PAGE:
August 29, 2014 at 9:35 PM
Somerset County Police Departments Receive Narcan Kits This Week With Immediate Impact - Overdose Reversal Within One Hour of Training
SOMERVILLE, N.J. – Somerset County Prosecutor Geoffrey D. Soriano and Vincent D. Joseph, Executive Vice President of Robert Wood Johnson University Hospital (RWJUH), announce that Naloxone (Narcan®) Nasal Spray emergency opioid overdose kits are in the process of being distributed to and deployed by all of Somerset County’s Police Departments and the Somerset County Sheriff’s Office.
On August 1, officer-coordinators from each of Somerset County’s law enforcement agencies, including the Somerset County Jail, attended training at the Somerset County Emergency Services Training Academy located in Hillsborough Township. The training was conducted by Dr. Kenneth Lavelle, an EMS Medical Director and a Clinical Instructor of Emergency Medicine at Sidney Kimmel Medical College in Philadelphia, Pennsylvania.
Dr. Lavelle served as medical advisor to the Ocean County Prosecutor’s Office when law enforcement in Ocean County developed a very successful pilot program for the administration of opioid antidotes. That program was eventually released to law enforcement agencies throughout the State.
Since the turn-key-training, the agency officer-coordinators have been training other officers in their respective agencies. Once an officer completes the training, they are certified in the administration of opioid antidotes such as Naloxone.
Prosecutor Soriano states that as a result of a partnership formed with RWJUH, 209 kits have been purchased by the hospital for delivery to local law enforcement agencies. “The Somerset County Prosecutor’s Office and, for that matter, law enforcement throughout Somerset County, have had a long-standing and robust relationship with RWJUH Somerset (formerly Somerset Medical Center). When the opioid antidote program was developed and proposed for statewide release, I could not think of a better partner to reach out to. RWJUH Somerset supplied all of the kits necessary for our entire program in Somerset County.”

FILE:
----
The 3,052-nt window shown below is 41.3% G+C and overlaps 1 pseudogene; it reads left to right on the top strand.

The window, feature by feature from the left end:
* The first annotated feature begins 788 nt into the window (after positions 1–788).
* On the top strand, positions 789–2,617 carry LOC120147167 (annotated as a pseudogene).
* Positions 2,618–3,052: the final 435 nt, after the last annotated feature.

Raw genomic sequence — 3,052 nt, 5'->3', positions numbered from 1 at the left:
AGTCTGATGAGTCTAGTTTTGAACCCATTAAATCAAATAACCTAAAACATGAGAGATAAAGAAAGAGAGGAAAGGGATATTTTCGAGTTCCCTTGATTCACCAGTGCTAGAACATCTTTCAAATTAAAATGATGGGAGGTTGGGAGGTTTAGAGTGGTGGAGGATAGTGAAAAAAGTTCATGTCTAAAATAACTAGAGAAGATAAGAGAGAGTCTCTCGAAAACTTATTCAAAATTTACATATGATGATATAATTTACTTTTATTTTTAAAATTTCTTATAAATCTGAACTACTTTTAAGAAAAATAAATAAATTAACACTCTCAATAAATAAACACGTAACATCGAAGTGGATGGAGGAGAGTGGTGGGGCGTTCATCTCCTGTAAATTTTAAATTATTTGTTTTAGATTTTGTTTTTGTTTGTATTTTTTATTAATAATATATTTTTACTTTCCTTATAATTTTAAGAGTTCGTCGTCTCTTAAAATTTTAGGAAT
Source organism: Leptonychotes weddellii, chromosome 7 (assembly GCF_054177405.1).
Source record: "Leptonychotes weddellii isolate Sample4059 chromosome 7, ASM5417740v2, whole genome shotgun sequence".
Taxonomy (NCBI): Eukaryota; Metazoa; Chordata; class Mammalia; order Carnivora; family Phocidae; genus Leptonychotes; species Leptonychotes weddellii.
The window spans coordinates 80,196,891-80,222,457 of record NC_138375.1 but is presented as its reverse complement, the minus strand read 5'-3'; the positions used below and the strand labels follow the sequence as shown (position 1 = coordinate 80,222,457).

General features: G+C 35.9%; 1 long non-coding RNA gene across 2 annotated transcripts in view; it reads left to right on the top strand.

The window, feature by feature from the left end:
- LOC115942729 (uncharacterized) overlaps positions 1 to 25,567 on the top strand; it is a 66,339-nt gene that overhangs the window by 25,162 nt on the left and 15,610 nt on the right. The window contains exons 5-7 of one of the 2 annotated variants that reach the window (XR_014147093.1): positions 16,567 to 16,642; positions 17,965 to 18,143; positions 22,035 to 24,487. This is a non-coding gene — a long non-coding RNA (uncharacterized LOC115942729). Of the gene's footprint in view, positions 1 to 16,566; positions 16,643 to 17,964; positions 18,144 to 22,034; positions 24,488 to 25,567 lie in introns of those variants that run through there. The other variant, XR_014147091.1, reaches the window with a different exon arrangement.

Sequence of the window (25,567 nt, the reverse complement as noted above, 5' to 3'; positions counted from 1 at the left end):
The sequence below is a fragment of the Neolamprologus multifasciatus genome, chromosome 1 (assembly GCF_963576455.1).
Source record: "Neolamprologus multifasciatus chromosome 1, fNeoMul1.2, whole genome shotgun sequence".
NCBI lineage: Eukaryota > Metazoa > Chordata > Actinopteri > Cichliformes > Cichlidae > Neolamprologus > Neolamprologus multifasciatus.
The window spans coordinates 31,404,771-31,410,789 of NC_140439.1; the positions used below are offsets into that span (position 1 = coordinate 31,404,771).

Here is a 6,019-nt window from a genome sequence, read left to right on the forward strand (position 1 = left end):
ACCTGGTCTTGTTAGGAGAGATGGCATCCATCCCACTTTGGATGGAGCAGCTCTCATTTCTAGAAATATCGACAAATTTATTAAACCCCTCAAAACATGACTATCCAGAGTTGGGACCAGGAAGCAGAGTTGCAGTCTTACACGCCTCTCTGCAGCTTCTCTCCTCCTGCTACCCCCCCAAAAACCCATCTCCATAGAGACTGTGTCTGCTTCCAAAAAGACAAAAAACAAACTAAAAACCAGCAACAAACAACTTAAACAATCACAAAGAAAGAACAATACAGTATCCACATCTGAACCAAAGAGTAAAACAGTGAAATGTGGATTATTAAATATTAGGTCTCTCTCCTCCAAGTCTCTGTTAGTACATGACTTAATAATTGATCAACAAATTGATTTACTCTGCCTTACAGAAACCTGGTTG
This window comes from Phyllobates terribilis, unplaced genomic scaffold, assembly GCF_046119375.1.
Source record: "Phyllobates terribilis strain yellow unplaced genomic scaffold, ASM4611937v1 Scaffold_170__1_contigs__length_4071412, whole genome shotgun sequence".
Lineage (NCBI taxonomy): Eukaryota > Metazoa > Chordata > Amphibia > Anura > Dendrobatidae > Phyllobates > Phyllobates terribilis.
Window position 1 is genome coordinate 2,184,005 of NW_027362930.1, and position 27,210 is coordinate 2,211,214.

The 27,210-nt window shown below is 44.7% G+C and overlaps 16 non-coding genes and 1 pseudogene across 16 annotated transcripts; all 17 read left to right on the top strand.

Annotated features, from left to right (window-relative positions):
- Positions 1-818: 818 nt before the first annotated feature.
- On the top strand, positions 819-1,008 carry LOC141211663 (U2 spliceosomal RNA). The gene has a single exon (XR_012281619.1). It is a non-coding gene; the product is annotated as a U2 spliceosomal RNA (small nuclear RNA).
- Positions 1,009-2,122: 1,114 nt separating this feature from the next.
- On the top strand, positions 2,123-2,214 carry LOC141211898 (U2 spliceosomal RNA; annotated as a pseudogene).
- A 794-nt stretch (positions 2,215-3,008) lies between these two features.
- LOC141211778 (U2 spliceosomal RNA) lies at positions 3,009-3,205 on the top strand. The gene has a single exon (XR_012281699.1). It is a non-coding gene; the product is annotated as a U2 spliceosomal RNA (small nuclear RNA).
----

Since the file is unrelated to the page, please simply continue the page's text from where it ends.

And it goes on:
“We’ve enjoyed a mutually supportive relationship with the Somerset County Prosecutor’s Office,” said Vincent D. Joseph, Executive Vice President of Robert Wood Johnson University Hospital. “Having previously partnered with the Prosecutor’s Office on its public awareness campaign to stop texting and driving, we saw an opportunity to lend our support and resources to provide local law enforcement officials with the proper supplies to effectively respond to emergency situations in an effort to save lives within our community. Together, we have made and continue to make positive impacts on the health and wellbeing of our community.”
Prosecutor Soriano and Manville Police Chief Mark A. Peltack further point out that the opioid antidote program has had an immediate impact in Somerset County as an overdose reversal has been achieved. This past Wednesday, within one hour after receiving training in the administration of the opioid antidote by Lieutenant John Crater, Manville Police Officers Richard Ozieblo and Christopher Morrison were dispatched to a residence in Manville for a call of a 19 year-old female who was exhibiting signs of an opioid overdose. Finding the female unresponsive, the officers employed their newly acquired skills and administered nasal Narcan to her. Within minutes, the female regained consciousness and was transported to a local hospital by emergency medical services personnel.
Opioid antidote programs have been credited with saving dozens of lives in Ocean and Monmouth Counties. Prosecutor Soriano indicates that he expects Somerset County’s program to be fully implemented by the middle of September.